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I'm learning how to create convolutional neural networks using Keras. I'm trying to get a high accuracy for the MNIST dataset.

Apparently categorical_crossentropy is for more than 2 classes and binary_crossentropy is for 2 classes. Since there are 10 digits, I should be using categorical_crossentropy. However, after training and testing dozens of models, binary_crossentropy consistently outperforms categorical_crossentropy significantly.

On Kaggle, I got 99+% accuracy using binary_crossentropy and 10 epochs. Meanwhile, I can't get above 97% using categorical_crossentropy, even using 30 epochs (which isn't much, but I don't have a GPU, so training takes forever).

Here's what my model looks like now:

model = Sequential()
model.add(Convolution2D(100, 5, 5, border_mode='valid', input_shape=(28, 28, 1), init='glorot_uniform', activation='relu'))
model.add(MaxPooling2D(pool_size=(2, 2)))
model.add(Convolution2D(100, 3, 3, init='glorot_uniform', activation='relu'))
model.add(MaxPooling2D(pool_size=(2, 2)))
model.add(Dropout(0.3))
model.add(Flatten())
model.add(Dense(100, init='glorot_uniform', activation='relu'))
model.add(Dropout(0.3))
model.add(Dense(100, init='glorot_uniform', activation='relu'))
model.add(Dropout(0.3))
model.add(Dense(10, init='glorot_uniform', activation='softmax'))
model.compile(loss='binary_crossentropy', optimizer='adamax', metrics=['accuracy'])
  • I am able to reach 99+% with categorical_crossentropy with much fewer than 30 epochs. Could you post more of your preprocessing code for validation? – ginge Jan 26 '17 at 12:20
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Short answer: it is not.

To see that, simply try to calculate the accuracy "by hand", and you will see that it is different from the one reported by Keras with the model.evaluate method:

# Keras reported accuracy:
score = model.evaluate(x_test, y_test, verbose=0) 
score[1]
# 0.99794011611938471

# Actual accuracy calculated manually:
import numpy as np
y_pred = model.predict(x_test)
acc = sum([np.argmax(y_test[i])==np.argmax(y_pred[i]) for i in range(10000)])/10000
acc
# 0.98999999999999999

The reason it seems to be so is a rather subtle issue at how Keras actually guesses which accuracy to use, depending on the loss function you have selected, when you include simply metrics=['accuracy'] in your model compilation.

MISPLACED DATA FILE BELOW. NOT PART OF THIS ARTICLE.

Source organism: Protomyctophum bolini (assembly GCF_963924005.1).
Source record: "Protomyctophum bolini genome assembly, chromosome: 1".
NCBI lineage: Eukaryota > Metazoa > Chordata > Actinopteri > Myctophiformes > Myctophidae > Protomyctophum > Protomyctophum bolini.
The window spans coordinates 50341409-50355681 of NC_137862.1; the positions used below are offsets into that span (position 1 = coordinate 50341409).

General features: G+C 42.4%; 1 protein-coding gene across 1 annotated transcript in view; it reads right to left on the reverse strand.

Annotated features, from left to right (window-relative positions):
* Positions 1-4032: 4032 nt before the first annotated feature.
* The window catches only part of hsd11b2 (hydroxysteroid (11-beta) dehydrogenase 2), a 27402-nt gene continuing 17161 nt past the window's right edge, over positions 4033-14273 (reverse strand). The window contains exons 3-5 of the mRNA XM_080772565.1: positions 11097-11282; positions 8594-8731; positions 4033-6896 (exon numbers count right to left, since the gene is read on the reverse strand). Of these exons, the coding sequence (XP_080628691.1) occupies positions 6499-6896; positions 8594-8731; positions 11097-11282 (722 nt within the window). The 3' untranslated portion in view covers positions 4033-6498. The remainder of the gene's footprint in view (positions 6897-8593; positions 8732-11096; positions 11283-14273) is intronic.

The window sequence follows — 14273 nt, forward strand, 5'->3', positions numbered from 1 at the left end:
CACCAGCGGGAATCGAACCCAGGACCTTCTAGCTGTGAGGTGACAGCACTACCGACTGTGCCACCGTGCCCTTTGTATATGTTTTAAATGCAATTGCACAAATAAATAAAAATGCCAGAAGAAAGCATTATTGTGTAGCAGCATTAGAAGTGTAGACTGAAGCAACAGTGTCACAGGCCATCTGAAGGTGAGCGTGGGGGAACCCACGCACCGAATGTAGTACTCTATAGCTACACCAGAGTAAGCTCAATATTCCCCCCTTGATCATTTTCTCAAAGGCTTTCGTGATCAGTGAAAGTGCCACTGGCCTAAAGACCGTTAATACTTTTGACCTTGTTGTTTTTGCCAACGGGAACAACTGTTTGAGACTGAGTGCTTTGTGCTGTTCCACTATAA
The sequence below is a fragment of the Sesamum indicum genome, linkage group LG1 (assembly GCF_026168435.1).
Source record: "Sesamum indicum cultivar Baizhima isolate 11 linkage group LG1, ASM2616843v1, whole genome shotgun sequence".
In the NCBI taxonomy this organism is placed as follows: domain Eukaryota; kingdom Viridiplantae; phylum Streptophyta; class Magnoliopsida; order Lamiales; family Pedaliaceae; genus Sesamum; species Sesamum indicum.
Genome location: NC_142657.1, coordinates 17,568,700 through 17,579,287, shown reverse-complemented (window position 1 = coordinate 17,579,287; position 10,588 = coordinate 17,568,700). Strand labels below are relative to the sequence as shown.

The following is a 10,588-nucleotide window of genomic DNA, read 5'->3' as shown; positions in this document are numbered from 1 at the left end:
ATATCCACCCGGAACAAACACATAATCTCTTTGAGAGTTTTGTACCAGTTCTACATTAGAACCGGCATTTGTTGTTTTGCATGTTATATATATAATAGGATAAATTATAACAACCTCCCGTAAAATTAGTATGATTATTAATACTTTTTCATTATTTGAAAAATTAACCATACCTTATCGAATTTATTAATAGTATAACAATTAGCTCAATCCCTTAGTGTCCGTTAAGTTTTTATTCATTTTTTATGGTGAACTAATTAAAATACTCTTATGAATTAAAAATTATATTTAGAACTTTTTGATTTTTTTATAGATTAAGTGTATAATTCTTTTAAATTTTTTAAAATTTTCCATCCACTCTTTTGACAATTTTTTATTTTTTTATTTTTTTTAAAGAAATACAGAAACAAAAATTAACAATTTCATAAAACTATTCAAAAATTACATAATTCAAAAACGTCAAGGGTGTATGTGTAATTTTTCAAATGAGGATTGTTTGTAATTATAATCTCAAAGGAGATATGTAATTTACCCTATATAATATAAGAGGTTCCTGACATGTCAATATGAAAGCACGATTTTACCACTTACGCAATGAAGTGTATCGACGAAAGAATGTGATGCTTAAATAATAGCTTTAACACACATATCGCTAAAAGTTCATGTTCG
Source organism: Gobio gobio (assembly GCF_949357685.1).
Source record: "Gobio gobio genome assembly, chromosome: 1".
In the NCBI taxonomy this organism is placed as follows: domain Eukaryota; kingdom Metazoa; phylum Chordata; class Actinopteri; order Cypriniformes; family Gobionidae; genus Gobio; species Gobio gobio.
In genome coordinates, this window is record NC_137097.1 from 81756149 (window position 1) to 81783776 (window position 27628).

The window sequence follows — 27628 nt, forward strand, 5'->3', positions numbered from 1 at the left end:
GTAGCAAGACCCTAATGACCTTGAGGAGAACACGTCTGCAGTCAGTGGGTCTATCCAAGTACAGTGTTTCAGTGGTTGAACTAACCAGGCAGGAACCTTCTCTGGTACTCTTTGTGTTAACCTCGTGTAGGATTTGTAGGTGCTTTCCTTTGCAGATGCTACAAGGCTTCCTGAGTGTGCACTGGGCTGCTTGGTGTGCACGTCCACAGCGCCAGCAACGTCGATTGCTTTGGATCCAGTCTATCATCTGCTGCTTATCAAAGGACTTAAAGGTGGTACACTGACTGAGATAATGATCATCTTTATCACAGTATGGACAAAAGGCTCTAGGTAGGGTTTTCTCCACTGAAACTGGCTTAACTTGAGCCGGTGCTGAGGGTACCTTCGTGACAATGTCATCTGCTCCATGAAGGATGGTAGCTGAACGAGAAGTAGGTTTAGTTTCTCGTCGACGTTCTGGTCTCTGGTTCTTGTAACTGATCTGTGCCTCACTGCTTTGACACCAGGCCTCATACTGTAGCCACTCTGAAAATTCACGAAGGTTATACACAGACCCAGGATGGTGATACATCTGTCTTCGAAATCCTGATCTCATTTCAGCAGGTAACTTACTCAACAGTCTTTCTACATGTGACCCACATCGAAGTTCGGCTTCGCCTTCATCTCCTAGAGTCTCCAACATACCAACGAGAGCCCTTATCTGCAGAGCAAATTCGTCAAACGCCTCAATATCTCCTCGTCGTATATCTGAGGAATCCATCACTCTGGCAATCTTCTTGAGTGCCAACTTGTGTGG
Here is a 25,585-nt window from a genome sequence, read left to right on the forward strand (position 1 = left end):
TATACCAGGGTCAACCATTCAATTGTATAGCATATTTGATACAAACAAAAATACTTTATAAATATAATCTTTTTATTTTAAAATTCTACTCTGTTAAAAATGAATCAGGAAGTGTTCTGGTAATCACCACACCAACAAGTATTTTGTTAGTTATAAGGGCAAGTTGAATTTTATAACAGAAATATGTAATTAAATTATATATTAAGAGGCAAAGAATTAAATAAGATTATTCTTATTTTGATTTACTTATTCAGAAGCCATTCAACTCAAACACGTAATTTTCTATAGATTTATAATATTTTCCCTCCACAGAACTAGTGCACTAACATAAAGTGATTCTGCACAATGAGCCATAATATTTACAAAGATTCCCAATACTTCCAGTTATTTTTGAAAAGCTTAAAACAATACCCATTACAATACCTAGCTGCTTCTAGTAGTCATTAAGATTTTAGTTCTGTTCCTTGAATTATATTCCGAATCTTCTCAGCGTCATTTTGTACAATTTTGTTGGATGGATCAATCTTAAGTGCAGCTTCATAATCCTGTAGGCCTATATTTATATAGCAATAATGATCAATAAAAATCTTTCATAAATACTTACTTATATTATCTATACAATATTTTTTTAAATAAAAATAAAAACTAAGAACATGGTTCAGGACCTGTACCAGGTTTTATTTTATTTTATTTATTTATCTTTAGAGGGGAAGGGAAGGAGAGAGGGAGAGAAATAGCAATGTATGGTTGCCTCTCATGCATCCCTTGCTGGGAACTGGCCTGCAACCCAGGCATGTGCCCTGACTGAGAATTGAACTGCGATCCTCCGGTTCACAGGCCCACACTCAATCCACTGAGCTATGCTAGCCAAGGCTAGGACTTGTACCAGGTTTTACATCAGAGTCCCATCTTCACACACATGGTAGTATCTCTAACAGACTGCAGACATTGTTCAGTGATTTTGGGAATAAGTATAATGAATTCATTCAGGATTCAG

If you check the source code, Keras does not define a single accuracy metric, but several different ones, among them binary_accuracy and categorical_accuracy. What happens under the hood is that, since you have selected binary cross entropy as your loss function and have not specified a particular accuracy metric, Keras (wrongly...) infers that you are interested in the binary_accuracy, and this is what it returns.

To avoid that, i.e. to use indeed binary cross entropy as your loss function (nothing wrong with this, in principle) while still getting the categorical accuracy required by the problem at hand (i.e. MNIST classification), you should ask explicitly for categorical_accuracy in the model compilation as follows:

from keras.metrics import categorical_accuracy
model.compile(loss='binary_crossentropy', optimizer='adamax', metrics=[categorical_accuracy])

And after training, scoring, and predicting the test set as I show above, the two metrics now are the same, as they should be:

sum([np.argmax(y_test[i])==np.argmax(y_pred[i]) for i in range(10000)])/10000 == score[1]
# True

(HT to this great answer to a similar problem, which helped me understand the issue...)

UPDATE: After my post, I discovered that this issue had already been identified in this answer.

2

First of all, binary_crossentropy is not when there are two classes.

The "binary" name is because it is adapted for binary output, and each number of the softmax is aimed at being 0 or 1. Here, it checks for each number of the output.

It doesn't explain your result, since categorical_entropy exploits the fact that it is a classification problem.

Are you sure that when you read your data there is one and only one class per sample? It's the only one explanation I can give.

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